June 28, 2018
A new study from Northwestern University and the Chicago Botanic Garden has found that climate change may drive local extinction of mason bees in Arizona and other naturally warm climates.
In a two-year field experiment that altered the temperature of the bees’ nests to simulate a warmer, future climate, 35 percent of bees died in the first year and 70 percent died in the second year. This is compared to a 1 to 2 percent mortality rate in the control group.
“The projected temperatures appear to be pushing this species up against its physiological limits,” said Northwestern’s Paul CaraDonna, who led the research. “This is evidence that we might see local extinction in the warmer parts of this species’ range, which is pretty sobering.”
Blueberry mason bee
This species of mason bee (above) often called the “blueberry mason bee,” is native to the western United States and northern Mexico. This particular type of solitary bee builds nests inside of holes and cracks in dead tree stumps. As a primary pollinator of manzanita shrubs in the wild, this little-studied bee may have a big effect on its ecosystem.
“Native pollinators are a really important part of what makes nature run smoothly,” said CaraDonna, an expert on pollination ecology. “It’s estimated that close to 90 percent of all flowering plants benefit from animal pollination. That ends up at around more than 300,000 plant species worldwide.”
Past, present and future climates
To study how climate change affects mason bees, CaraDonna’s team set up three types of nesting environments in Arizona’s Santa Catalina Mountains (above), where the bees thrive. The team manipulated the temperatures of the nests by painting them to simulate past, present and future climates. The team painted a third of the nests black to absorb more radiant heat, thus simulating a future climate predicted for the years 2040 to 2099. By painting another third with a white, reflective, cooling treatment, the team sent that third of the nests back in time to a climate similar to that of the 1950s. As a control, the team painted the final nests with a transparent paint, leaving their natural wood color. The experiment included 90 nests total, each housing anywhere from 2 to 15 bees.
CaraDonna ran the experiment twice during two back-to-back seasons. Bees experienced the altered environments from early in larval development all the way through metamorphosis and adult diapause, which is a term to describe insect hibernation. CaraDonna noted that the bees in nests simulating past and current climates woke up from diapause and emerged in February, which is normal.
The bees nesting in the warmer boxes, however, underwent multiple disturbing changes. Not only were their mortality rates remarkably high, they also emerged from diapause over a much longer period of time. While mason bees in this area typically emerge from diapause over the course of 10 to 15 days, bees in the warming treatment emerged over the course of 50 days.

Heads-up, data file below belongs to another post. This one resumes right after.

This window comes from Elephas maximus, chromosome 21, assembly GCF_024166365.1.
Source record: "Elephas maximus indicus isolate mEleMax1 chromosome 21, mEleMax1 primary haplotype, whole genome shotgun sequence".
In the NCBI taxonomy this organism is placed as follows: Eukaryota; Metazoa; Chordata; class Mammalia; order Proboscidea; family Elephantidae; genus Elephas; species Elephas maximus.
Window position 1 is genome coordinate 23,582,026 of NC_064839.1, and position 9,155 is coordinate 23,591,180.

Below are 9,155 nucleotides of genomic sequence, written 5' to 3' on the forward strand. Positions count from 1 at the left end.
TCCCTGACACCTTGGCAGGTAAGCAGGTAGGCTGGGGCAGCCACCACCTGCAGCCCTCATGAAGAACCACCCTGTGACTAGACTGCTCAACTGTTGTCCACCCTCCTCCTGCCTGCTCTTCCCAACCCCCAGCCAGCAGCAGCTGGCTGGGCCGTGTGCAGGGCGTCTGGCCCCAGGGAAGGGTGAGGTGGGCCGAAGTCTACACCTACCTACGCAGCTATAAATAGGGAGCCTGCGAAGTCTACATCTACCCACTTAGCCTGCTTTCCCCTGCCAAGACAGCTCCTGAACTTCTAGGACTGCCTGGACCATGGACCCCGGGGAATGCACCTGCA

“This suggests that they are responding to a stressful environment,” CaraDonna said. “Because their emergence times are altered, they now potentially have fewer floral resources available to them as a population, and it might be a lot harder to find mates.”
‘For insects…bigger is better’
CaraDonna (above) also noted that the bees in the warmer nests emerged with smaller bodies and lower body fat. He thinks this is because the warmer temperatures cause the bees’ metabolisms to increase during diapause, so they burn through fat reserves more quickly, which can be problematic in nature once they emerge.
“For insects, size is a big deal,” he said. “Bigger is usually better. It means you have greater energy stores, which essentially means you can weather more storms. As a bee, that means you are likely able to reproduce more, which has implications for the stability of the population.”
CaraDonna believes these mason bees could move farther up the mountains to cooler climates in the future, but this will take them away from the manzanita plants, which are their main source of food. This would not only have consequences for the bees but also for the plants that rely on them for pollination.
“This mason bee is probably one of the best pollinators for this plant species, so if you take away the pollinator, you might take away the plant in the longer term,” he said. “We need to understand how nature works and see how it responds to important sources of variation. Otherwise, we don’t have the ability to keep it safe.”
CaraDonna is an assistant professor of instruction in the Program in Plant Biology and Conservation in Northwestern’s Weinberg College of Arts and Sciences and a research scientist at the Chicago Botanic Garden.